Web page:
Sometimes he would foot it alone as far as the grand old remnant of Sherwood called Birkland, where to this day hundreds of oaks remain, the youngest of which will be six or seven hundred years old—and where some of those which have been felled had King John's cypher deep under the bark. He on took such a walk London, between the two lectures he was delivering to one of the metropolitan institutions, called in Nottingham by the way, and afterwards published a most original and beautiful description of the old wood (in the Monthly Repository for June, 1834), in which he calls it "a ruined Palmyra of the Forest."
But at Sheffield, as well as Nottingham, was Pemberton a frequent and welcome visitor. In all his wanderings there were few places in which he felt more at home ; for Sheffield (like old Nottingham in that respect) had a circle of the very people for understanding and loving such a man. Dwelling there in those days was a genial large-
Mr. Bridgeford's literary power was not great ; but he had the next great power, that of thoroughly appreciating it in others, and making them mutually known. It was quite enough for any intellectual stranger to find him out, and be instantly made no stranger at all to men of like mind in Sheffield. Whether it was owing to this, or to other introduction, I am not clear ; but I do know that there were few men anywhere to whom Pemberton felt more attached than to Bridgeford, while, as time went on, almost every person of mind and taste in the town and neighbourhood had begun to regard Pemberton almost as a kinsman ; and I had the assurance from Mr. Fowler that his friendly regard for me sprang first from manifest reverence and love for the Wanderer.
Yet, after all, it would be unjust to say that this feeling was confined to any locality. At Woodbridge, with Bernard Barton ; with Mary Russell Mitford, in "Our Village," near Reading ; with a gentleman named Elliott (then a farmer in the county of Durham, but now in Australia), just as with Mr. Flower at Stratford-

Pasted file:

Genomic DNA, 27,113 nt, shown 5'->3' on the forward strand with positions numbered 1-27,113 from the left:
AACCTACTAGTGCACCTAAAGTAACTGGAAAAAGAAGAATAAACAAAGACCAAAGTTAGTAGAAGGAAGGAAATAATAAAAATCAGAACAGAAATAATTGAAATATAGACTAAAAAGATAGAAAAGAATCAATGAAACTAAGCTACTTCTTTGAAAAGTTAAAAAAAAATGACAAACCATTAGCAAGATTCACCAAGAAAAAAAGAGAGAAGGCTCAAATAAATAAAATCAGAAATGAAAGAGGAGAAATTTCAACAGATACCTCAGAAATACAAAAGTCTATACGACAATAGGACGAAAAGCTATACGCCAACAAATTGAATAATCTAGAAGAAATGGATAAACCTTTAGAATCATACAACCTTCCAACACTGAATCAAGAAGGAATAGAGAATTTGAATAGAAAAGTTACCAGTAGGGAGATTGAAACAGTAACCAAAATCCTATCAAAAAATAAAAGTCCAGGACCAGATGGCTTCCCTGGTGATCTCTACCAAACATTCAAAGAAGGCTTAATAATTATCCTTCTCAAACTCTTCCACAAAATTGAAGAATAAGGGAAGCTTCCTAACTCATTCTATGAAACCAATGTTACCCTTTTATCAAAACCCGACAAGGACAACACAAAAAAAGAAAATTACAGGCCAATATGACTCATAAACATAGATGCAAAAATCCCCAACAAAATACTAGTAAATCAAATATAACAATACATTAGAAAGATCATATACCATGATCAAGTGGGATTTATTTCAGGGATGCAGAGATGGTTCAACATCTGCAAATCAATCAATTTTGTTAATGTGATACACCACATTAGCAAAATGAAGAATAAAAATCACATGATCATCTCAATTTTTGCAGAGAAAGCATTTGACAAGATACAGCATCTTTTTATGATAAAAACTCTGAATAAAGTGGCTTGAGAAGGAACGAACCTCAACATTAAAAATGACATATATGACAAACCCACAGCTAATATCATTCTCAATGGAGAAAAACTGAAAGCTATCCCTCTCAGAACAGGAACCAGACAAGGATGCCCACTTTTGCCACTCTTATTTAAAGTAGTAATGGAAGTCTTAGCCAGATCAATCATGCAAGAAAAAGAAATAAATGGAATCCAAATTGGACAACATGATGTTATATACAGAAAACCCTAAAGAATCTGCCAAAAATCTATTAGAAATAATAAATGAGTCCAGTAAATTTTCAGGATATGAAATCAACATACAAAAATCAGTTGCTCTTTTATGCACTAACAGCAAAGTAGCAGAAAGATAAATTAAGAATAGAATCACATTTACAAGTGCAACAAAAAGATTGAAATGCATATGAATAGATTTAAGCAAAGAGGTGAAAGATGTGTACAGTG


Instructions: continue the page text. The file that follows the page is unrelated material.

Between his return from Gibraltar and the autumn of 1838, Pemberton had been able to give a few lectures at Birmingham, Wisbeach, and Sheffield. Of his first lecture, on this occasion, a correspondent of the Independent said :-
The subject of the evening's lecture was Brutus, in Julius Caesar. He brought out, one by one, the beauties of the character, and when he made it appear, as it really is, a glorious specimen of the best qualities of human nature, he held it up for admiration and instruction, Pemberton was no longer the man he had been some short time before,—he had left all his own weaknesses and entered into the loveliness and truth of Brutus. The illustrated passages were given with the delicacy and power of former times. It was life in death, and showed how the vigorous soul can impart energy to the wasted body.
He lived on, however, for nearly a year and some portion of which he passed at the Pyramids, then returned and died, at Birmingham, in the house of a brother, whose daughters (one of whom was afterwards married to Anthony Young, the actor) kindly tended him to the last. I have heard it said (I think it was by Edward Robinson, who married another of his nieces) that Mr. G. J. Holyoake (then a very young man) was often with him in his closing days, and that one day Pemberton asked him to read a passage he pointed out in the New Testament—a passage gave him a solace beyond his power to express-
In the month of January, 1843, I stood in Key Hill Cemetery, near Birmingham, with Mr. Fowler (now also departed) and read, on a large flat stone, the following inscription, composed by the late Mr. W. J. Fox, who knew him well :
BENEATH THIS STONE
REST THE MORTAL REMAINS OF
CHARLES REECE PEMBERTON,
WHO DIED MAR 3, 1840, AGED 50.
His gentle and fervid nature,
His acute susceptibility,
And his aspirations to the beautiful and true,
Were developed and exercised
Through a life of vicissitude,
And often of privation and disappointment
As a public Lecturer
He has left a lasting memorial
In the minds of the many
Whom he guided to a perception
Of the genius of Shakespeare
In its diversified and harmonising powers.
At oppression and hypocrisy
He spurned with a force proportioned
To that wherewith he clung
To justice and freedom, kindness and sincerity,
Ever prompt to generous toil,
He won for himself from the world
Only the poet's dowry,
"The hate of hate, the scorn of scorn, The love of love ! "
Contributed by : Rachel